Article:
Slow Cartridges

 

Cartridge Culminating Distance Zero Range Max distance Time of Flight
20 Tac

@ 3850 fps

140M 212M 240M 0.26 s
223 Rem

@ 3455 fps

125M 200M 225M 0.26 s
6mm PPC

@ 3355 fps

125M 195M 225M 0.26 s
250 Savage

@ 3341fps

125M 195M 225M 0.26 s
6.5Creedmoor

@ 3286 fps

125M 200M 230M 0.26 s
270/303

@2750 fps

110M 175M 195M 0.26 s
7mm 08 Rem

@ 3117 fps

120M 195M 220M 0.26 s
308 Win

@ 3334 fps

125M 200M 230M 0.26 s

 

Fast Cartridges

 

Cartridge Culminating Distance Zero Range Max distance Time of Flight
204 Ruger

@ 4130 fps

145M 225M 260M 0.26 s
220 Swift

@ 3985 fps

150M 230M 260M 0.26 s
6mm Rem

@ 3973 fps

145M 230M 265M 0.26 s
257 Weatherby

@ 3905 fps

145M 230M 265M 0.26
26 Nosler

@ 3820 fps

150M 235M 270M 0.26 s
270 Wby Mag

@ 3482 fps

140M 215M 245M 026 s
7mm RUM

@ 3601 fps

140M 220M 255M 0.26 s
300 Norma Mag

@ 3800fps *

145M 225M 260M 0.26 s

 

There are two questions that arise from this data.  The first is – how does the 26 Nosler beat both the 204 Ruger and the 300 Norma Mag when it is the slowest of the 3?  This answer is easy – Ballistic Coefficient.  The 6.5mm 95 grain projectile has a much higher BC than the .204 32 grain and the 308 110 grain.  Evidence of this is that, even though the 26 Nosler projectile starts out 180 feet per second slower than the 300 Norma Mag, by 260 meters it has overtaken the 300 and is travelling 60 feet per second faster. BC influences sight-in-distance too.

From left to right: 6.5 Creedmoor, 26 Nosler, and a 6.5mm 140-gr Nosler RDF projectile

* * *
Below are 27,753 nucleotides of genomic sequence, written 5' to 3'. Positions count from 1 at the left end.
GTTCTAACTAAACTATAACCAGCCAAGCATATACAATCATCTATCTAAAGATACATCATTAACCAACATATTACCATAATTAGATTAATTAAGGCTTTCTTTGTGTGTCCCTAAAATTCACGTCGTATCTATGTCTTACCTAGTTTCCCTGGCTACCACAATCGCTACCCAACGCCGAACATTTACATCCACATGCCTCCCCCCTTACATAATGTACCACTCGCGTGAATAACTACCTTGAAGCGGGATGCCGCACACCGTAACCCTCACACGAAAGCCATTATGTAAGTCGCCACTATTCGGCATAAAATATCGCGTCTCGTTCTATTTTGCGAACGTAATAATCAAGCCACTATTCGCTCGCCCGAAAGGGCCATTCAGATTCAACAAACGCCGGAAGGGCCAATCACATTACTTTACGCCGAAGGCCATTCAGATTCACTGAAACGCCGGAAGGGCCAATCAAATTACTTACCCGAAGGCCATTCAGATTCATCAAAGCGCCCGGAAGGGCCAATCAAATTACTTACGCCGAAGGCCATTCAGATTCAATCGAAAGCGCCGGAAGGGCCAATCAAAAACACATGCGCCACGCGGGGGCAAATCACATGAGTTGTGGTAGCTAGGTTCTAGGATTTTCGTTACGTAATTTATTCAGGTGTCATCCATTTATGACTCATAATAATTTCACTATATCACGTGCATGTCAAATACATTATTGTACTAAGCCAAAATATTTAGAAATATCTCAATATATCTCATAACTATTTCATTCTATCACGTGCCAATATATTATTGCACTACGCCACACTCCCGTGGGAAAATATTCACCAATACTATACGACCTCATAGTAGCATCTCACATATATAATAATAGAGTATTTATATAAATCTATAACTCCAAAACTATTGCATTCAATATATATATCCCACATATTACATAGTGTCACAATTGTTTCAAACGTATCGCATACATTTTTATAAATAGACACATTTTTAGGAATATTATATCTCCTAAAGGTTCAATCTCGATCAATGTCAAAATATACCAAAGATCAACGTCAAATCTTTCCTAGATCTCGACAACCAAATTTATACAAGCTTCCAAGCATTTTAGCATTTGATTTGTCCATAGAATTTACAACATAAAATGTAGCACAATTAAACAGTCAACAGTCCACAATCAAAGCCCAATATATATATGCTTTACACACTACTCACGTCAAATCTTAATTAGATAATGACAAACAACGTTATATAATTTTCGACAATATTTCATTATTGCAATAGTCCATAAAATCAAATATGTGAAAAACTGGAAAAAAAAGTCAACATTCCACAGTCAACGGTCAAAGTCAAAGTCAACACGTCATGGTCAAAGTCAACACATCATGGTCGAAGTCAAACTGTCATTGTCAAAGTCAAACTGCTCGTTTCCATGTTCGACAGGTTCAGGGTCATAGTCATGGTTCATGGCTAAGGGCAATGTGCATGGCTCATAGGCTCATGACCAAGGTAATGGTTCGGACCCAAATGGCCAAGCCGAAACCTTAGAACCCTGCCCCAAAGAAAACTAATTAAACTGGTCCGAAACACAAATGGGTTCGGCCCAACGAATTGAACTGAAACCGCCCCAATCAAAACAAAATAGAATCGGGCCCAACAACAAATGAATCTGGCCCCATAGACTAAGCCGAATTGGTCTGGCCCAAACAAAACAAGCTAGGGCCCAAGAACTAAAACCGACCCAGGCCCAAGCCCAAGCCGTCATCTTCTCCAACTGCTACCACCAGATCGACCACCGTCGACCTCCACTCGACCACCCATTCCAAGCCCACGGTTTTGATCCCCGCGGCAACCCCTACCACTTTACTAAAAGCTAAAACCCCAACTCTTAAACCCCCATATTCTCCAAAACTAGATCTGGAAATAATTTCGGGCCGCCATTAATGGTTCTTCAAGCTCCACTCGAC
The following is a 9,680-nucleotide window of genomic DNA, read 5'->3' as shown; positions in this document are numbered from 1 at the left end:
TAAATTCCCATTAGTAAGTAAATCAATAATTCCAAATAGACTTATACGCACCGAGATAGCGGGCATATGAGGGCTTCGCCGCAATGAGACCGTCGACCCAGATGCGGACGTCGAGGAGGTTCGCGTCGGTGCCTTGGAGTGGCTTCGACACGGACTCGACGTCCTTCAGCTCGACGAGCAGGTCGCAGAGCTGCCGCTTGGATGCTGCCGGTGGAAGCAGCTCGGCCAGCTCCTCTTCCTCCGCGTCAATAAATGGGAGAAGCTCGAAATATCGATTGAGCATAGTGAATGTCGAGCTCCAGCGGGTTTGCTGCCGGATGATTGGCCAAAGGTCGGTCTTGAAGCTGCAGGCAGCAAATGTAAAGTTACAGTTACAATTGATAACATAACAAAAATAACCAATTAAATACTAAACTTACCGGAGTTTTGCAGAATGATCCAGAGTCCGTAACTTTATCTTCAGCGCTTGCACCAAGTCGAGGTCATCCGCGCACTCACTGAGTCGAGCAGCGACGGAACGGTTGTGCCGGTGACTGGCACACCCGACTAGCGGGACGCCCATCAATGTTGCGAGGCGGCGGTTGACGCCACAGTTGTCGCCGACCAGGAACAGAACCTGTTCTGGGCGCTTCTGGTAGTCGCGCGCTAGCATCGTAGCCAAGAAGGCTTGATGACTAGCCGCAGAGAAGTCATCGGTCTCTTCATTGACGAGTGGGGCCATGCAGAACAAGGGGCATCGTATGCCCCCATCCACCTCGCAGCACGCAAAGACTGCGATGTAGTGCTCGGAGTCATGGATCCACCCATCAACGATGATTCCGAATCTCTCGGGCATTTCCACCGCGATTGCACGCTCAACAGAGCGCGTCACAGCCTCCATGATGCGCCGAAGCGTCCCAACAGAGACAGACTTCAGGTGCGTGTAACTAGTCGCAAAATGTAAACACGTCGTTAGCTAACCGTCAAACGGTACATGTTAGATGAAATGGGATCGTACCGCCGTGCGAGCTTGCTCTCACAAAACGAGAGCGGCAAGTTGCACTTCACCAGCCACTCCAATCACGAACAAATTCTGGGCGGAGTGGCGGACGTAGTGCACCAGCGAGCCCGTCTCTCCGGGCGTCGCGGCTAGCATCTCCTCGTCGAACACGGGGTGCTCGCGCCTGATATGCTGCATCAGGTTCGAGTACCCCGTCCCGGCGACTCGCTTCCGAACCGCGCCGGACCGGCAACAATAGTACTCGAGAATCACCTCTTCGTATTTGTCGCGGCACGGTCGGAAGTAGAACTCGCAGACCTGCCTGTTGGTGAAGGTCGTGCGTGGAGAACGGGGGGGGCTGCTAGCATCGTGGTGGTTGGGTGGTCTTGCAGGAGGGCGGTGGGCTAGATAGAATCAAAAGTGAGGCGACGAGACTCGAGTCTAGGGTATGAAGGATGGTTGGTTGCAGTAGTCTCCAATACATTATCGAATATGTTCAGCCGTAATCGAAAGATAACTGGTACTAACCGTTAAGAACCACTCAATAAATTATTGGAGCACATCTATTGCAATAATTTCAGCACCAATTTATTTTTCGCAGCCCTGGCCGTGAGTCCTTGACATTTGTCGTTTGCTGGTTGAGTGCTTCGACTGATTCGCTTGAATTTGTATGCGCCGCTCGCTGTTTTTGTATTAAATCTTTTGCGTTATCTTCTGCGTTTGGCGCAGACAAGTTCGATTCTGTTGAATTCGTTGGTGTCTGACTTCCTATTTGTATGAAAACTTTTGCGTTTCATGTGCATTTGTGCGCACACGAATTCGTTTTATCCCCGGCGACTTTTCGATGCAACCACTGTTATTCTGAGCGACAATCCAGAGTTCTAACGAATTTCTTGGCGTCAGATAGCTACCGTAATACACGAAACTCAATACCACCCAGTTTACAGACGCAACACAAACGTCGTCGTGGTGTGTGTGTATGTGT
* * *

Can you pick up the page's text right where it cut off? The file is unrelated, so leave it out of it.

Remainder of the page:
The other question is – why are all the flight times the same?  That’s not that difficult either.  All the projectiles must climb and then fall the same distance.  Gravity is the primary effect causing the projectiles to drop and gravity effects all projectiles equally.  Regardless of weight, all the projectiles take the same time to fall back to 37.5mm below line of sight.  The difference is how far they travel before they drop that 37.5mm that gives them extra range.

 

The short answer is – the higher the velocity, the further you can shoot without aiming off.

 

But of course there’s no free lunch – there is two downsides to chasing flat trajectory.  Wind drift and Barrel Life.

 

Barrel Life

This is very easy to understand –push light projectiles fast and you are going to wear your barrel out faster.  How much faster?  There are a lot of factors that go into barrel wear, including how hot the barrel gets; how clean you keep it; the chemical makeup of the barrel; the hardness of the barrel; etc. But if you want to consider the extremes; A 7mm/08 will typically get 4000 rounds out of a barrel – a 7mm RUM about half that.  But a 7mm RUM shooter will have twice as much fun, so it evens out in the end.

 

Wind Drift

If we run the same numbers through the app, but instead of bullet drop we look at wind drift, we get the numbers in the table below.

 

I’m modeling these numbers of a 3 meter per second wind coming from 3 o’clock – the same as previous modelling I’ve done.  3M/s is a moderate wind and something you expect while out shooting.  The max distance range becomes the distance at which the bullet strays more than 37.5mm from center, with the same tolerances as the previous test.